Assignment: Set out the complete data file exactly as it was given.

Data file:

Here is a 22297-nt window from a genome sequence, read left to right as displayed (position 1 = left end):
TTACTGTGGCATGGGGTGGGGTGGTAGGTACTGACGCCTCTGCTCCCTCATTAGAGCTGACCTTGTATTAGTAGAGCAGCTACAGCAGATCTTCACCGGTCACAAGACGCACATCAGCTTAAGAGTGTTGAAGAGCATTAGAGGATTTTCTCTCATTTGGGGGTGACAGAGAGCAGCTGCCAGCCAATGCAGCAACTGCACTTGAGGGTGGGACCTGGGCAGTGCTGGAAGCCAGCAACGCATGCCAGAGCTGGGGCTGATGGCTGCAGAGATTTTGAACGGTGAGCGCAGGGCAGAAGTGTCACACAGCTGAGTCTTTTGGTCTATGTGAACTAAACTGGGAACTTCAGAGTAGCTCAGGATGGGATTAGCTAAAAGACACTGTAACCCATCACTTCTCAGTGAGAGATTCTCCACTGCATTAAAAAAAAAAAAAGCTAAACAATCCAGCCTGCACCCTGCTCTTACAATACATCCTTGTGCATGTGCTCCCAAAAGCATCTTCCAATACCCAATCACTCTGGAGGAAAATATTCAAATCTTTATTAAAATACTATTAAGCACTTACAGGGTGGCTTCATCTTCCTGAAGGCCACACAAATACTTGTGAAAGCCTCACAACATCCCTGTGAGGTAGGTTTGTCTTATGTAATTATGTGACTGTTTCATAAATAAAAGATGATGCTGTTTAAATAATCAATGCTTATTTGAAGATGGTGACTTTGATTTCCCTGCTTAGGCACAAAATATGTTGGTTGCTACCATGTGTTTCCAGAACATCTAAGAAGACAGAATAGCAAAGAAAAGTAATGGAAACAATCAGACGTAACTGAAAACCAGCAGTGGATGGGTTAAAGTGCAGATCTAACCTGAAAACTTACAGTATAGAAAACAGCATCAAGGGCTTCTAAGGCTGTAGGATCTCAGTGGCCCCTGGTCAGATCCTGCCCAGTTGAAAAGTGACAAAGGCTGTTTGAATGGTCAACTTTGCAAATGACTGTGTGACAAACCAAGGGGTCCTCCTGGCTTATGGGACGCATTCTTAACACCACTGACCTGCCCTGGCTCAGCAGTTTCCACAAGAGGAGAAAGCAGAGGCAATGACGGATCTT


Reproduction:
Here is a 22297-nt window from a genome sequence, read left to right as displayed (position 1 = left end):
TTACTGTGGCATGGGGTGGGGTGGTAGGTACTGACGCCTCTGCTCCCTCATTAGAGCTGACCTTGTATTAGTAGAGCAGCTACAGCAGATCTTCACCGGTCACAAGACGCACATCAGCTTAAGAGTGTTGAAGAGCATTAGAGGATTTTCTCTCATTTGGGGGTGACAGAGAGCAGCTGCCAGCCAATGCAGCAACTGCACTTGAGGGTGGGACCTGGGCAGTGCTGGAAGCCAGCAACGCATGCCAGAGCTGGGGCTGATGGCTGCAGAGATTTTGAACGGTGAGCGCAGGGCAGAAGTGTCACACAGCTGAGTCTTTTGGTCTATGTGAACTAAACTGGGAACTTCAGAGTAGCTCAGGATGGGATTAGCTAAAAGACACTGTAACCCATCACTTCTCAGTGAGAGATTCTCCACTGCATTAAAAAAAAAAAAAGCTAAACAATCCAGCCTGCACCCTGCTCTTACAATACATCCTTGTGCATGTGCTCCCAAAAGCATCTTCCAATACCCAATCACTCTGGAGGAAAATATTCAAATCTTTATTAAAATACTATTAAGCACTTACAGGGTGGCTTCATCTTCCTGAAGGCCACACAAATACTTGTGAAAGCCTCACAACATCCCTGTGAGGTAGGTTTGTCTTATGTAATTATGTGACTGTTTCATAAATAAAAGATGATGCTGTTTAAATAATCAATGCTTATTTGAAGATGGTGACTTTGATTTCCCTGCTTAGGCACAAAATATGTTGGTTGCTACCATGTGTTTCCAGAACATCTAAGAAGACAGAATAGCAAAGAAAAGTAATGGAAACAATCAGACGTAACTGAAAACCAGCAGTGGATGGGTTAAAGTGCAGATCTAACCTGAAAACTTACAGTATAGAAAACAGCATCAAGGGCTTCTAAGGCTGTAGGATCTCAGTGGCCCCTGGTCAGATCCTGCCCAGTTGAAAAGTGACAAAGGCTGTTTGAATGGTCAACTTTGCAAATGACTGTGTGACAAACCAAGGGGTCCTCCTGGCTTATGGGACGCATTCTTAACACCACTGACCTGCCCTGGCTCAGCAGTTTCCACAAGAGGAGAAAGCAGAGGCAATGACGGATCTT